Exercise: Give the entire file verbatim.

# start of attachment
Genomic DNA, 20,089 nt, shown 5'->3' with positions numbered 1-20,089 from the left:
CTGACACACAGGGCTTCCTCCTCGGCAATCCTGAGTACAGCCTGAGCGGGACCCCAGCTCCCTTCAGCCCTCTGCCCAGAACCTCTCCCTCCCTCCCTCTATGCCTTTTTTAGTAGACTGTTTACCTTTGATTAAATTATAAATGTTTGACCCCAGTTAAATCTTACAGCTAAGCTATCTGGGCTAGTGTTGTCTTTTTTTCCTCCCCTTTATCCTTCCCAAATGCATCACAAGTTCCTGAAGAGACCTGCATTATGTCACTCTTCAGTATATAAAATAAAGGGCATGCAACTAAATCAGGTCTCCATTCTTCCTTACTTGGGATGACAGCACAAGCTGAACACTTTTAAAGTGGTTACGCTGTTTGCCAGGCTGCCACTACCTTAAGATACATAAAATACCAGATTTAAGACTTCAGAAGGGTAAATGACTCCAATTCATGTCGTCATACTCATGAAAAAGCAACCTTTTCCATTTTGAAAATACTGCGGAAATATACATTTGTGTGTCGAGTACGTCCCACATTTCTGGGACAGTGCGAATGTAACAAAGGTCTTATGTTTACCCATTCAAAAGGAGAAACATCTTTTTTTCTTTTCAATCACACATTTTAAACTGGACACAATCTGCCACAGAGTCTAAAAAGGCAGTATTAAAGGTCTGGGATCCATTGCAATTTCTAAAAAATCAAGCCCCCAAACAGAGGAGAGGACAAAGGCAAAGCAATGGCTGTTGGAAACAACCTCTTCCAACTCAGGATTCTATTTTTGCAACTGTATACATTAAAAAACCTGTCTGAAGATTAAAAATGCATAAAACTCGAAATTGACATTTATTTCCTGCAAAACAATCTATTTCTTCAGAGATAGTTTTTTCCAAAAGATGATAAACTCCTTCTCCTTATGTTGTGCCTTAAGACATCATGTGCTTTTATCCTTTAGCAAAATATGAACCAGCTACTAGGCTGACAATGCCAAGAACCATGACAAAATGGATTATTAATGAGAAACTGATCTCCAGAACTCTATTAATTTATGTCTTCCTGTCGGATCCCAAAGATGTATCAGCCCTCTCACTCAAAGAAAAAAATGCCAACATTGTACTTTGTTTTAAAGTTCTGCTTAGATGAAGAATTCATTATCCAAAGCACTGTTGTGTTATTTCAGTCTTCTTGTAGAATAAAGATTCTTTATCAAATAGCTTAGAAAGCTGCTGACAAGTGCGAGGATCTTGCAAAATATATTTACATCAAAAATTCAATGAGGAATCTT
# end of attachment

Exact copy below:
Genomic DNA, 20,089 nt, shown 5'->3' with positions numbered 1-20,089 from the left:
CTGACACACAGGGCTTCCTCCTCGGCAATCCTGAGTACAGCCTGAGCGGGACCCCAGCTCCCTTCAGCCCTCTGCCCAGAACCTCTCCCTCCCTCCCTCTATGCCTTTTTTAGTAGACTGTTTACCTTTGATTAAATTATAAATGTTTGACCCCAGTTAAATCTTACAGCTAAGCTATCTGGGCTAGTGTTGTCTTTTTTTCCTCCCCTTTATCCTTCCCAAATGCATCACAAGTTCCTGAAGAGACCTGCATTATGTCACTCTTCAGTATATAAAATAAAGGGCATGCAACTAAATCAGGTCTCCATTCTTCCTTACTTGGGATGACAGCACAAGCTGAACACTTTTAAAGTGGTTACGCTGTTTGCCAGGCTGCCACTACCTTAAGATACATAAAATACCAGATTTAAGACTTCAGAAGGGTAAATGACTCCAATTCATGTCGTCATACTCATGAAAAAGCAACCTTTTCCATTTTGAAAATACTGCGGAAATATACATTTGTGTGTCGAGTACGTCCCACATTTCTGGGACAGTGCGAATGTAACAAAGGTCTTATGTTTACCCATTCAAAAGGAGAAACATCTTTTTTTCTTTTCAATCACACATTTTAAACTGGACACAATCTGCCACAGAGTCTAAAAAGGCAGTATTAAAGGTCTGGGATCCATTGCAATTTCTAAAAAATCAAGCCCCCAAACAGAGGAGAGGACAAAGGCAAAGCAATGGCTGTTGGAAACAACCTCTTCCAACTCAGGATTCTATTTTTGCAACTGTATACATTAAAAAACCTGTCTGAAGATTAAAAATGCATAAAACTCGAAATTGACATTTATTTCCTGCAAAACAATCTATTTCTTCAGAGATAGTTTTTTCCAAAAGATGATAAACTCCTTCTCCTTATGTTGTGCCTTAAGACATCATGTGCTTTTATCCTTTAGCAAAATATGAACCAGCTACTAGGCTGACAATGCCAAGAACCATGACAAAATGGATTATTAATGAGAAACTGATCTCCAGAACTCTATTAATTTATGTCTTCCTGTCGGATCCCAAAGATGTATCAGCCCTCTCACTCAAAGAAAAAAATGCCAACATTGTACTTTGTTTTAAAGTTCTGCTTAGATGAAGAATTCATTATCCAAAGCACTGTTGTGTTATTTCAGTCTTCTTGTAGAATAAAGATTCTTTATCAAATAGCTTAGAAAGCTGCTGACAAGTGCGAGGATCTTGCAAAATATATTTACATCAAAAATTCAATGAGGAATCTT